The Road to Better Performance Is Paved With Networking Technology
We always like to hear the stories of those IT early adopters for a new technology. In this story, it’s several heads of IT who’ve adopted SD-WAN. For both, their companies needed a better way to provision and manage branch office infrastructure. For one, the Bay Club Company, using SD-WAN is actually helping IT drive revenue. Provisioning new locations is now so much faster, since IT doesn’t have to set up expensive MPLS circuits. At Autodesk, they are improving the speed and performance of their apps now that they’ve adopted SD-WAN and shifted branch sites to a mesh network setup, rather than the previous hub-and-spoke model. Their IT team is also looking forward to faster provisioning and reduced use of MPLS.
For more on upgrading networks, this piece discusses SD-WAN and 4G LTE as the technologies most essential to support cloud. They break down the reasons that SD-WAN and 4G LTE are necessary for cloud applications to succeed. One is that the WAN needs to be more flexible and able to expand as needed—so SD-WAN can do that to help businesses use MPLS only where needed. The edge computing trend also plays a part here, as SD-WAN allows branches to connect directly to the internet (though these capabilities are still being perfected). Continuous internet access is also essential for cloud applications and infrastructure to work, so 4G LTE as a network backup at branch sites may be a useful solution. In general, technologies that encourage edge computing will likely continue to evolve.
SD-WAN does bring a lot of benefits, though it’s still up in the air whether ditching MPLS entirely will be one of them. This piece points out that MPLS is still necessary for apps that just don’t transition well for the internet. There are also helpful tips about the security of the WAN, with a reminder that organizations need to figure out how to prevent the WAN from passing malware around within the company (which is what caused Target’s data breach a few years back). SD-WAN solutions don’t all address this issue yet. One other point notes that SD-WAN tools can also solve the “configuration drift” issue that can occur over time among branch offices.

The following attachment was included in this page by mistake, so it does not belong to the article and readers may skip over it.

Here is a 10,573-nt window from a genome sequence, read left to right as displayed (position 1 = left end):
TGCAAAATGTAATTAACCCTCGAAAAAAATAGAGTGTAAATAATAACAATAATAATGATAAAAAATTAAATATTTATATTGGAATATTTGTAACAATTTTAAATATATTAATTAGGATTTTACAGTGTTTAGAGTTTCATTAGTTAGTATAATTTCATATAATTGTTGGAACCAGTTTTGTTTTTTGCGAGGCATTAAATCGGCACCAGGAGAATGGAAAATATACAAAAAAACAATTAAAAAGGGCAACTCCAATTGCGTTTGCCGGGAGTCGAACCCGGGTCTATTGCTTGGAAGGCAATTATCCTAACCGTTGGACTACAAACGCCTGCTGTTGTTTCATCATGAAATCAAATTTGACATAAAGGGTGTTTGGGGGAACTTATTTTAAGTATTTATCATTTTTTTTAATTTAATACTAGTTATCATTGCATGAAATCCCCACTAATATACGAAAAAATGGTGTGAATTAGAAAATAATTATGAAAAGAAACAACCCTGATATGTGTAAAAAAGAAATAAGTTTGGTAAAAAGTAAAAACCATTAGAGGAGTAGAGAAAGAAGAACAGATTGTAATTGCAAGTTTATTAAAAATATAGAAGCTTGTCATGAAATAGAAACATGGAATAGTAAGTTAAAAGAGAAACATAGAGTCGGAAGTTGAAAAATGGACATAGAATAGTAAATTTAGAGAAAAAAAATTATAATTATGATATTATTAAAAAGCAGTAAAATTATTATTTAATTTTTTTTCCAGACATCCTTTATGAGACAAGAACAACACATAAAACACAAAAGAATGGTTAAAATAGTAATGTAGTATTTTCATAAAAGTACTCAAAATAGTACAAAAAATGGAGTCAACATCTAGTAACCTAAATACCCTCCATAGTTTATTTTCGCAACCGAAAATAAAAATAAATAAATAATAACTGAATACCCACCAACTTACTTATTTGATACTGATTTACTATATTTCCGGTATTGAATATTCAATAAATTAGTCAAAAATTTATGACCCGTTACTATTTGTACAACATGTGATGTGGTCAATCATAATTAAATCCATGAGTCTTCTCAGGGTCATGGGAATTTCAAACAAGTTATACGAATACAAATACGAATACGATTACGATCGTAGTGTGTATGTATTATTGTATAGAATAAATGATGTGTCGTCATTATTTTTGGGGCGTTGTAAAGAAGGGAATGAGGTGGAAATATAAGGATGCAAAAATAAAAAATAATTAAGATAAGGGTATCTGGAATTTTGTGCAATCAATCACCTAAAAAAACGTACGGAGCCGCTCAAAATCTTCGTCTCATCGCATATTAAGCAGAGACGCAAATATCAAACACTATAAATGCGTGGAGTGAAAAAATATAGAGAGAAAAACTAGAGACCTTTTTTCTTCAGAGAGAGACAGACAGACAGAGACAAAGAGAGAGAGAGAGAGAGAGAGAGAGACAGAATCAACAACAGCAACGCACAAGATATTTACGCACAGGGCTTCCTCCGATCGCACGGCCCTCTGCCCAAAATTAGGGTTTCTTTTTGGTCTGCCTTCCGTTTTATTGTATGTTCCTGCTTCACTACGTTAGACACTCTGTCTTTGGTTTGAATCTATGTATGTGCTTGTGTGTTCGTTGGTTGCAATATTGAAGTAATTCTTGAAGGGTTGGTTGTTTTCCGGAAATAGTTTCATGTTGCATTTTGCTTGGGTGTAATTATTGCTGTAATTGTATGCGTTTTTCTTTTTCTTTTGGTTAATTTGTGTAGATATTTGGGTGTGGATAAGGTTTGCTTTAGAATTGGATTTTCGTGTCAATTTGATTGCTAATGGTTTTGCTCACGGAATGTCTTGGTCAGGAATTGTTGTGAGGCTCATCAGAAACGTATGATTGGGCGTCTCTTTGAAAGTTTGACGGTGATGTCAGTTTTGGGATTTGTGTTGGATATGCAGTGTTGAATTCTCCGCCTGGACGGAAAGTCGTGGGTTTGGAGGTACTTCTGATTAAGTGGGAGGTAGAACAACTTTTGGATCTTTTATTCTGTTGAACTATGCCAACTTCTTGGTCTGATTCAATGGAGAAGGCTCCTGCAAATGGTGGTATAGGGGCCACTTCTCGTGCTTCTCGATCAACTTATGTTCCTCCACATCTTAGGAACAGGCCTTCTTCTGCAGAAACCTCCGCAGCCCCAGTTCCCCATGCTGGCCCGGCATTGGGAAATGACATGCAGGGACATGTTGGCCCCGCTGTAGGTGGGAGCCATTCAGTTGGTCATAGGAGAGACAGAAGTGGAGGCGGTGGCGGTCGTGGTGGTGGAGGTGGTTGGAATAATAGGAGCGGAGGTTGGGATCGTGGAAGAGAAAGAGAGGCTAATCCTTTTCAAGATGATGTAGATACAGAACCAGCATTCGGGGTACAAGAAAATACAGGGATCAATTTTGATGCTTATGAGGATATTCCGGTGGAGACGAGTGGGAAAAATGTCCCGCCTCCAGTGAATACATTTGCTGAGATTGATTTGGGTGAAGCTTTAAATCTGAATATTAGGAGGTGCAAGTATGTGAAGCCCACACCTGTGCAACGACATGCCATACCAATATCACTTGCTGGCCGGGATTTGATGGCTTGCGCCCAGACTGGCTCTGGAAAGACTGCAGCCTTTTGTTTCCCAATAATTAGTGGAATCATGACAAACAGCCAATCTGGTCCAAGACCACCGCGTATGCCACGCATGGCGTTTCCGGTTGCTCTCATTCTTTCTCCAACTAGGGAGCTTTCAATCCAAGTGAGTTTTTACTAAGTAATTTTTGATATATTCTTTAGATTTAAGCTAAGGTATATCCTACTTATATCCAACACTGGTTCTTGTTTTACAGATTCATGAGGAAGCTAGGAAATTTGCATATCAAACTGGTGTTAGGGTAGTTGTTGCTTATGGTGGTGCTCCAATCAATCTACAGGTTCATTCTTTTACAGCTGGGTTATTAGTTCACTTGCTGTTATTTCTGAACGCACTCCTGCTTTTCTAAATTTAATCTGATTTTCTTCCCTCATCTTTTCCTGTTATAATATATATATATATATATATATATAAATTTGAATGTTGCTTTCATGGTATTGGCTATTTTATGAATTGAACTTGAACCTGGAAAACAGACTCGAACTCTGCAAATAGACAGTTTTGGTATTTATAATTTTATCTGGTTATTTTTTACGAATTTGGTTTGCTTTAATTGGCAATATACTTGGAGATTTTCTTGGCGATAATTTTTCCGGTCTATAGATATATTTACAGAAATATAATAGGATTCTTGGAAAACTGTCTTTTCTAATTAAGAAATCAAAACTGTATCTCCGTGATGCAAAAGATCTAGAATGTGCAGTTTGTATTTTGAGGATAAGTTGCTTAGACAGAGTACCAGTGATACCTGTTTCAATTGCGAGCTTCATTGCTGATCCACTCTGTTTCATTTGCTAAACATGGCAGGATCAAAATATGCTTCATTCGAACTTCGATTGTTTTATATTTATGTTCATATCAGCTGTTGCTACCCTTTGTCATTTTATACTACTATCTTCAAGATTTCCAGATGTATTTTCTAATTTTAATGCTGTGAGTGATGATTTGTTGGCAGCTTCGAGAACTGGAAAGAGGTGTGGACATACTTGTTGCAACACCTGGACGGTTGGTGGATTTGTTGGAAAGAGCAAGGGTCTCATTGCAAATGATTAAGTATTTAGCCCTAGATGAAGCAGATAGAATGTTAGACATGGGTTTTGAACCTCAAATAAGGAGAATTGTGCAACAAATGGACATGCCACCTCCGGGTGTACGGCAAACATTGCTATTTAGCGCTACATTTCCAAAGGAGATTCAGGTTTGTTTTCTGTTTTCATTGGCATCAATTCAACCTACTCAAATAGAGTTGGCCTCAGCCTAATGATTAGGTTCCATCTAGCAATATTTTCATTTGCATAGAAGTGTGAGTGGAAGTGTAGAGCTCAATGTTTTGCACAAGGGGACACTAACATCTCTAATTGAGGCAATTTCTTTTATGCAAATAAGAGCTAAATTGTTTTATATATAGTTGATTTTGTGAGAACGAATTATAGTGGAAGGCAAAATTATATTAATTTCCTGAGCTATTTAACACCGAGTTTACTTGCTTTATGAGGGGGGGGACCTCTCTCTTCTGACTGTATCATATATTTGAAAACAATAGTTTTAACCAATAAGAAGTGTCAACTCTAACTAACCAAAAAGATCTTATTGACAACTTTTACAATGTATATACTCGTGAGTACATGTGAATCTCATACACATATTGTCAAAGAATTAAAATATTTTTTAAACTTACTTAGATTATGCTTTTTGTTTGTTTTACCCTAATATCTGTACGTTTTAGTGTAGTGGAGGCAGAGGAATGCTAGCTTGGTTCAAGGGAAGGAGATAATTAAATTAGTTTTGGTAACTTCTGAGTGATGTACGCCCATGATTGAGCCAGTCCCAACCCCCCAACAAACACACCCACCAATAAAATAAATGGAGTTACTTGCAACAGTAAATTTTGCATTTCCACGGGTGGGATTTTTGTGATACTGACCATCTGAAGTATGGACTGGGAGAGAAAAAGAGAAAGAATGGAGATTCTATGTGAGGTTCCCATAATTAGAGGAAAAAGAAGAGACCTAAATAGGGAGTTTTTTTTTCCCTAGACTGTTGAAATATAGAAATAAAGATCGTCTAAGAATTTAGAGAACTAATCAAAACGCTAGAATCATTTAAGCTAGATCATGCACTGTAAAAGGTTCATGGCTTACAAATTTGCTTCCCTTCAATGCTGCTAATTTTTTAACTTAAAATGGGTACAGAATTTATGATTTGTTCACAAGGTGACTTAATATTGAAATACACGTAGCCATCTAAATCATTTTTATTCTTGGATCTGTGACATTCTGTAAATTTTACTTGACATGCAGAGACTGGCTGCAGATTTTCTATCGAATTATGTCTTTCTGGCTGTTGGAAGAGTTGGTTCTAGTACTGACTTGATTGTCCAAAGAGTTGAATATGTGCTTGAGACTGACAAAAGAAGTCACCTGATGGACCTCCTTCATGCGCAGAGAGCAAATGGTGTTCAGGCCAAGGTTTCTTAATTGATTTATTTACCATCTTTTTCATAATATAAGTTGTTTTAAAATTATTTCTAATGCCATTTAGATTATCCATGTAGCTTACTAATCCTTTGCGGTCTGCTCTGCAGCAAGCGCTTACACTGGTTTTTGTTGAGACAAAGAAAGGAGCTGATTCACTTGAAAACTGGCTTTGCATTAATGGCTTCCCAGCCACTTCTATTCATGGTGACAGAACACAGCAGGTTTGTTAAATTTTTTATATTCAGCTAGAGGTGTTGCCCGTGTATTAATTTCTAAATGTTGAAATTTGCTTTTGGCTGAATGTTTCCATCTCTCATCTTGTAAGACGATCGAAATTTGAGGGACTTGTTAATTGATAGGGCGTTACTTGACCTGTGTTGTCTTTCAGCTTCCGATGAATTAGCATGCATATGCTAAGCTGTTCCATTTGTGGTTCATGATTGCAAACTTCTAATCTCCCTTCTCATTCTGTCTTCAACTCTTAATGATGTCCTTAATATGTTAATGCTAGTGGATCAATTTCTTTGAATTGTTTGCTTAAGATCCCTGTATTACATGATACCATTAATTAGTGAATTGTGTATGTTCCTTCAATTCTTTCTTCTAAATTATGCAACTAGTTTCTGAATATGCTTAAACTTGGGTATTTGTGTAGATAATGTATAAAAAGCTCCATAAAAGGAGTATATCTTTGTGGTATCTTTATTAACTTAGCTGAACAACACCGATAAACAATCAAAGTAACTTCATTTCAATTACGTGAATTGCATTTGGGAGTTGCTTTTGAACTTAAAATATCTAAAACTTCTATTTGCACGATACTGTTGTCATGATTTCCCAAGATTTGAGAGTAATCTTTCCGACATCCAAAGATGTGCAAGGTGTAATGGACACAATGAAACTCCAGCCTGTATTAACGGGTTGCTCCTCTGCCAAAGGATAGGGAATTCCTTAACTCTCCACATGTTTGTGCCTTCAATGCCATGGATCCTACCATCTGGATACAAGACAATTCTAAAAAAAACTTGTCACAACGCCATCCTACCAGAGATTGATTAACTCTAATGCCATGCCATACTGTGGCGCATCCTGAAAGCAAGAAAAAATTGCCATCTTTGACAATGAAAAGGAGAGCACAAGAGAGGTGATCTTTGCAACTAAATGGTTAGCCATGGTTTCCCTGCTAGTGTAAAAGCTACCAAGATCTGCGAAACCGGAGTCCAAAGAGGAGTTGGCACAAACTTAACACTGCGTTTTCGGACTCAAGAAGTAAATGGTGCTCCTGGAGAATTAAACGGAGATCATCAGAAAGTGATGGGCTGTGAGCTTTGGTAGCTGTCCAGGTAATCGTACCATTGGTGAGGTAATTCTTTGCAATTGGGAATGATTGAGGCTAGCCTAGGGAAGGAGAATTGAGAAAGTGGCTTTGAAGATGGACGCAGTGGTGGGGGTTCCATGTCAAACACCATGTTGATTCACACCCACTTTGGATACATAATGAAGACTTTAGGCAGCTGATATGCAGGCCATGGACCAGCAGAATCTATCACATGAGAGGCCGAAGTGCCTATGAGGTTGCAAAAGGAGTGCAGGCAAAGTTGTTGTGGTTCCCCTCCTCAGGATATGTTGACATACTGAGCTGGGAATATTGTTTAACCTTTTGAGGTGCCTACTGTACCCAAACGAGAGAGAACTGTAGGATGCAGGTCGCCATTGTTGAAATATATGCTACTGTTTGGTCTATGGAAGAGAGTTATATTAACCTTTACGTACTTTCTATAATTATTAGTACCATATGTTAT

For many companies, their number of remote and branch offices is growing, with user needs growing as well. Remote users obviously want high-performing apps, especially when so many now rely on streaming video and voice tools to communicate with colleagues and customers. IT is trying to keep up, and as this story points out, they’re doing so with an “accidental-architected” network. That describes perfectly the mix of legacy equipment, SaaS applications and cloud that IT is dealing with today. The unpredictability of performance and costs for branch office networks isn’t a long-term solution. SD-WAN can help IT a lot for branch offices, though it’s not a cure-all.
Of course, SD-WAN doesn’t provide the application context for performance data—that’s where we come in. We’re looking forward to better network performance for every employee, no matter where they’re located.